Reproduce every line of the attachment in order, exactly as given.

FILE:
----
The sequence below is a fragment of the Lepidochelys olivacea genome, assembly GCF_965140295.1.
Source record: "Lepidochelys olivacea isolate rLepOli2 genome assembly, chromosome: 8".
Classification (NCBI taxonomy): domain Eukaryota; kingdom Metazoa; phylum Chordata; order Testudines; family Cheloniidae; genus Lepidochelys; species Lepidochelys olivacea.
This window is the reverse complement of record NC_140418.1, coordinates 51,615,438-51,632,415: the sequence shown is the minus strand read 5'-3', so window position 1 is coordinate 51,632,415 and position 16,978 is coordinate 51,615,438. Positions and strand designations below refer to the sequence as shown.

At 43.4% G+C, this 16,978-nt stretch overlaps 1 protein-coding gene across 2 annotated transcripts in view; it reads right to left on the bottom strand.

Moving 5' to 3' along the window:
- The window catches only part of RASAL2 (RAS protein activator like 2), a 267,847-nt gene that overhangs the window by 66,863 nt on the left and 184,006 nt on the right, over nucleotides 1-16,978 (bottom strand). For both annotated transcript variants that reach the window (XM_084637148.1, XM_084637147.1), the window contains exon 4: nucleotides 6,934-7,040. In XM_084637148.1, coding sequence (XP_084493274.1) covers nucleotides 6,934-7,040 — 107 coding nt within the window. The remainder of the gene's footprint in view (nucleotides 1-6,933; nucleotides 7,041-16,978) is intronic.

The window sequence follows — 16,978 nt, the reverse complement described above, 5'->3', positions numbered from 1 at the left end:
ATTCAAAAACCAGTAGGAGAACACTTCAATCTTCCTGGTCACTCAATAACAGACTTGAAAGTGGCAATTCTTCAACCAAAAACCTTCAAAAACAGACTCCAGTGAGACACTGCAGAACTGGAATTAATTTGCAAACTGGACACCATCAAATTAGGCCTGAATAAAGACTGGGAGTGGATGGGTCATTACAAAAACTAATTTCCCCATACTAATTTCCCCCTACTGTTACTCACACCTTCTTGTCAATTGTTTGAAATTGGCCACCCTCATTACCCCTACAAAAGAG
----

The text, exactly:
The sequence below is a fragment of the Lepidochelys olivacea genome, assembly GCF_965140295.1.
Source record: "Lepidochelys olivacea isolate rLepOli2 genome assembly, chromosome: 8".
Classification (NCBI taxonomy): domain Eukaryota; kingdom Metazoa; phylum Chordata; order Testudines; family Cheloniidae; genus Lepidochelys; species Lepidochelys olivacea.
This window is the reverse complement of record NC_140418.1, coordinates 51,615,438-51,632,415: the sequence shown is the minus strand read 5'-3', so window position 1 is coordinate 51,632,415 and position 16,978 is coordinate 51,615,438. Positions and strand designations below refer to the sequence as shown.

At 43.4% G+C, this 16,978-nt stretch overlaps 1 protein-coding gene across 2 annotated transcripts in view; it reads right to left on the bottom strand.

Moving 5' to 3' along the window:
- The window catches only part of RASAL2 (RAS protein activator like 2), a 267,847-nt gene that overhangs the window by 66,863 nt on the left and 184,006 nt on the right, over nucleotides 1-16,978 (bottom strand). For both annotated transcript variants that reach the window (XM_084637148.1, XM_084637147.1), the window contains exon 4: nucleotides 6,934-7,040. In XM_084637148.1, coding sequence (XP_084493274.1) covers nucleotides 6,934-7,040 — 107 coding nt within the window. The remainder of the gene's footprint in view (nucleotides 1-6,933; nucleotides 7,041-16,978) is intronic.

The window sequence follows — 16,978 nt, the reverse complement described above, 5'->3', positions numbered from 1 at the left end:
ATTCAAAAACCAGTAGGAGAACACTTCAATCTTCCTGGTCACTCAATAACAGACTTGAAAGTGGCAATTCTTCAACCAAAAACCTTCAAAAACAGACTCCAGTGAGACACTGCAGAACTGGAATTAATTTGCAAACTGGACACCATCAAATTAGGCCTGAATAAAGACTGGGAGTGGATGGGTCATTACAAAAACTAATTTCCCCATACTAATTTCCCCCTACTGTTACTCACACCTTCTTGTCAATTGTTTGAAATTGGCCACCCTCATTACCCCTACAAAAGAG